Poor funding leading to a gross lack of facilities and the inability to attract very experienced, world-class teachers/professors remain a devil to wrestle with. This is in addition to the imposition of a much-regimented life-style on students. Excessive regimentation on students is an anathema to creativity and/or innovation. Freedoms of thought and expression within the framework of common sense are sacrosanct. Excesses or draconian measures in the name of discipline reduce most private universities in Nigeria to the level of secondary schools. Professor Oloyede – the Registrar of JAMB was thoroughly dismayed recently at the low standards in most private universities in the country. His complaint was/is rooted in patriotism. Where are the other stakeholders? They don’t care a hoot! Mediocre university education has now reached epidemic proportions.

Today, almost every lawmaker in Abuja is struggling to get a university-approved for his village for political and/or commercial reasons. Sometimes, these politicians see private universities as a status symbol. Most candidates who write JAMB examinations are too academically weak to become university students. They should go for vocational education instead of making a nuisance of themselves in the long run.  Half or “quarter”-baked graduates would not be able to remain afloat the stream of modern development. Consequently, Nigeria would begin to experience more economic imperialism.  Chinese, Japanese, Britons and Americans among other foreign nationals even with polytechnic certificates would be ruling our industrial landscape if NUC failed to halt the drift towards weak university education. Even our public universities need greater funding so that they can enlarge and enrich the available facilities with a view to admitting more qualified candidates. Sub-standard education is a danger to the heart and soul of any society.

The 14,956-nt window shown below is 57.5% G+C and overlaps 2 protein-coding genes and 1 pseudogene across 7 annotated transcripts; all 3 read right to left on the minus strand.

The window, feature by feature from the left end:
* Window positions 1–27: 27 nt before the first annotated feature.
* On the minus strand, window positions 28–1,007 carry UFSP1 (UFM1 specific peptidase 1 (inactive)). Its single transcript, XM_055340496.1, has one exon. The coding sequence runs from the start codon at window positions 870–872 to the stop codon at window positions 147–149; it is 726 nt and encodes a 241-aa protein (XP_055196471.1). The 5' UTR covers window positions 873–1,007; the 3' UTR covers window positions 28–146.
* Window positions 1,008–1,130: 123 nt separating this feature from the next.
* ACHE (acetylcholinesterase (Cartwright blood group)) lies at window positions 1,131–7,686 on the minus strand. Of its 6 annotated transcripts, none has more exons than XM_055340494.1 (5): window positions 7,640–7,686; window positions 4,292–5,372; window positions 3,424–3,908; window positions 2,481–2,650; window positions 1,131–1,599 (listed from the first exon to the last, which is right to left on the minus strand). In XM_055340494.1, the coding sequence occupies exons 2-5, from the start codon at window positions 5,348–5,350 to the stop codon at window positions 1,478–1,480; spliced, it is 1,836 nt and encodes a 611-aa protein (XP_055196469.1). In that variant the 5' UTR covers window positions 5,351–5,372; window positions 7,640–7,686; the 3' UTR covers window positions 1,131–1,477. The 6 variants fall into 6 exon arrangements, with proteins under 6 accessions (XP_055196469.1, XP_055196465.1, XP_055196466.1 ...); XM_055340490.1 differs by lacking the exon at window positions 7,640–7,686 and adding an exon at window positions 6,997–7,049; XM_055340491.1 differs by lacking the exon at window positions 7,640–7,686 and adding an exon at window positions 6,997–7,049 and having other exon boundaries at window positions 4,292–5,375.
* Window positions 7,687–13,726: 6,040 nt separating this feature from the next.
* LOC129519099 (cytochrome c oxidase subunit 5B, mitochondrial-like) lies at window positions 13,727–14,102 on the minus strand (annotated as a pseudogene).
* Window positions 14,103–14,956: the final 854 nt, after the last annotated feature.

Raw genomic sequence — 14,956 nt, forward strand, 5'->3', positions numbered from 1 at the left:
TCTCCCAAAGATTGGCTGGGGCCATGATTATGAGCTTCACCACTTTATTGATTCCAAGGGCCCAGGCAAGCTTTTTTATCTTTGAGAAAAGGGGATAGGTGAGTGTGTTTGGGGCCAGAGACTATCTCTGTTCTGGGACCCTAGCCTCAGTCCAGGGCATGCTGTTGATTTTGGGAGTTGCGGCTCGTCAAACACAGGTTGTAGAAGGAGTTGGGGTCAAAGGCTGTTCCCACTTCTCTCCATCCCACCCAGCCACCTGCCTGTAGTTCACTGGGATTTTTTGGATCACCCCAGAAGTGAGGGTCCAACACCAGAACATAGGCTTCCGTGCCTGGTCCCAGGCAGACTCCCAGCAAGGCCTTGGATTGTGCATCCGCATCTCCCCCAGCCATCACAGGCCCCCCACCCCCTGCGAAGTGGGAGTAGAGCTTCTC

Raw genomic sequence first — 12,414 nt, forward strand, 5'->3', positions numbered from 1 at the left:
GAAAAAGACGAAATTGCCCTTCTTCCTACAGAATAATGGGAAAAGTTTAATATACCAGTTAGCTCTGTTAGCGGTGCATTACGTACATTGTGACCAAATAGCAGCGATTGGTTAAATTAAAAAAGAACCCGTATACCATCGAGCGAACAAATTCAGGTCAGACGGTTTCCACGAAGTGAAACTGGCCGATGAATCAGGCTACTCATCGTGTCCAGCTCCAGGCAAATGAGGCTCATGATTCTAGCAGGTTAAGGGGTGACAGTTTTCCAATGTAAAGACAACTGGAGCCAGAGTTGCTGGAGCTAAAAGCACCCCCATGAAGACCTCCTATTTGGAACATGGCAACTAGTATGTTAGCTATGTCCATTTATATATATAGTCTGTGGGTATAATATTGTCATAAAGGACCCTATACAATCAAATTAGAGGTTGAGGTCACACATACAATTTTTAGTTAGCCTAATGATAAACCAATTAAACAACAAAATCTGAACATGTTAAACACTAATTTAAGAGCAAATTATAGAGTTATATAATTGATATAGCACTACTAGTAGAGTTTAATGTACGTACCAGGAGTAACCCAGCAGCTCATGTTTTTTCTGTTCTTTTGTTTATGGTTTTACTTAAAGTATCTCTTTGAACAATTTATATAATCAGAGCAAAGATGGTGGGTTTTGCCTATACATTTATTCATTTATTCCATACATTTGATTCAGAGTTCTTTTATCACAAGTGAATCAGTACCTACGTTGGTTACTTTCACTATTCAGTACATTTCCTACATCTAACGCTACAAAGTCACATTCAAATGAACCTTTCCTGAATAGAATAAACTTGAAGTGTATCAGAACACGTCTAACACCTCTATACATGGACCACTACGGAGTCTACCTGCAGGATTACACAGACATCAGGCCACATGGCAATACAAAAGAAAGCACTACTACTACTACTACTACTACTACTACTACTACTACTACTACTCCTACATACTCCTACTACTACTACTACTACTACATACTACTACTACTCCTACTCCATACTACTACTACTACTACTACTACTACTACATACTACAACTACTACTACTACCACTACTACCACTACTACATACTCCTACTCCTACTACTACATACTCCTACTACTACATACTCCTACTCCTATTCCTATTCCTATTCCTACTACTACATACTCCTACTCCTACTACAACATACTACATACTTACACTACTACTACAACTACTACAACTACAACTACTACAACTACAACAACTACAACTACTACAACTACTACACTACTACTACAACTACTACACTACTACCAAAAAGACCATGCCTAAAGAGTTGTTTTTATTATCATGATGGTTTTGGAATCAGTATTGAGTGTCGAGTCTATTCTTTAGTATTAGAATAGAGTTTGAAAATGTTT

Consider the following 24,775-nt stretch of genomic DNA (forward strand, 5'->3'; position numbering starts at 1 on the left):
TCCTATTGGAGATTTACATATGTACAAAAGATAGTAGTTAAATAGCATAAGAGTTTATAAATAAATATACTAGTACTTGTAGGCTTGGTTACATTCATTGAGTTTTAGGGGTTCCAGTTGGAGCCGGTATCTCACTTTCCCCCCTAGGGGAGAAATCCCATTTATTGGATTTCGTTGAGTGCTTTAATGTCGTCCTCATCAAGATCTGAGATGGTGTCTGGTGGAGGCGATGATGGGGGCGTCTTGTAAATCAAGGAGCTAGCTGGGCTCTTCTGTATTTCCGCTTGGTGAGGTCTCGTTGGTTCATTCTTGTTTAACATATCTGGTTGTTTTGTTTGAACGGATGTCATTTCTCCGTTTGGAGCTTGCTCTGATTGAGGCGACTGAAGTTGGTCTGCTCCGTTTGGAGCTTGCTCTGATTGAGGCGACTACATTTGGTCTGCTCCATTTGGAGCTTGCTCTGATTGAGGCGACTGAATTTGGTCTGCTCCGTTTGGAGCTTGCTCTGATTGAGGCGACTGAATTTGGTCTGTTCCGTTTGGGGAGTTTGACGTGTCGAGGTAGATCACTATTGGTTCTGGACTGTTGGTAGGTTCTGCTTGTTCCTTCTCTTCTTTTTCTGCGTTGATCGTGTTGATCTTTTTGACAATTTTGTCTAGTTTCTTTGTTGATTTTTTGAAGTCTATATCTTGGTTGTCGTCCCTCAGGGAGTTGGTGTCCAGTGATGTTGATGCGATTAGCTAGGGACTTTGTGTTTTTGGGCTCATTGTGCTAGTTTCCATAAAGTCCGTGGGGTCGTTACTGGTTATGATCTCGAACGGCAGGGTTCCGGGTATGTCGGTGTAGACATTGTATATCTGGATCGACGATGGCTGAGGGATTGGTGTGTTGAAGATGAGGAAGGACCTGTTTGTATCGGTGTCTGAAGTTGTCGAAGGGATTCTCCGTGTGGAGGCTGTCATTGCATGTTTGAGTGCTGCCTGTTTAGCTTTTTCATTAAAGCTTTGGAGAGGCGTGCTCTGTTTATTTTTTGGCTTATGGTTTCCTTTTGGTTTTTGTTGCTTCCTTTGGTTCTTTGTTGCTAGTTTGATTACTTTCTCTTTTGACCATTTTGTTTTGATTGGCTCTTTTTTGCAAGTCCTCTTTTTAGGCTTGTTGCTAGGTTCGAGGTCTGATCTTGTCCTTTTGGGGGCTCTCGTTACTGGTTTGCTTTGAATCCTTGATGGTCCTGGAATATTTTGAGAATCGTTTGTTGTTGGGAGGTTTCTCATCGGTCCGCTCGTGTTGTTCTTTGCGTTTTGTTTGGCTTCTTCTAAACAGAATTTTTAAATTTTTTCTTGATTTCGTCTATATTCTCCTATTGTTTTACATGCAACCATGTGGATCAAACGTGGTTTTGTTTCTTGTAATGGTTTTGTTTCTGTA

Permit me to illustrate here, an aspect of the state of the nation’s university education. The recently approved curriculum by NUC for Archaeology was a retrogressive change. Old courses that had been expunged by the departmental/central authorities in Ibadan more than three decades ago are now being showcased as products of a new curricular reform. Such courses include Pleistocene Geography, World Prehistory including Archaeology of the Near East and Science in Archaeology. NUC wants us to be teaching “Archaeology of Jericho” in Nigeria in the 21st century. This is exceedingly ridiculous!  Indeed, this is the time we should be engaging more than hitherto in Archaeology as if society matters. That is archaeology with a special emphasis on knowledge applications. West Africa has to be the runway as` we focus on archaeo-tourism and peace/conflict management among others. The “Walls” of Jericho-encumbrances to academic excellence and market-sensitivities must be dismantled now. We would be doomed to greater failure if the federal government refused to rescue Nigeria which is sinking fast to the bottom of the ocean of modern education and development. This simply means that Nigeria’s university educational system is in dire need of a radical overhaul involving federal, state and private institutions. Most of them are to a large degree, a mockery of factories for intellectual productions.

Prof Ogundele is of Dept. of Archaeology and Anthropology, University of Ibadan.

Bernard Taiwo

I am Management strategist, Editor and Publisher.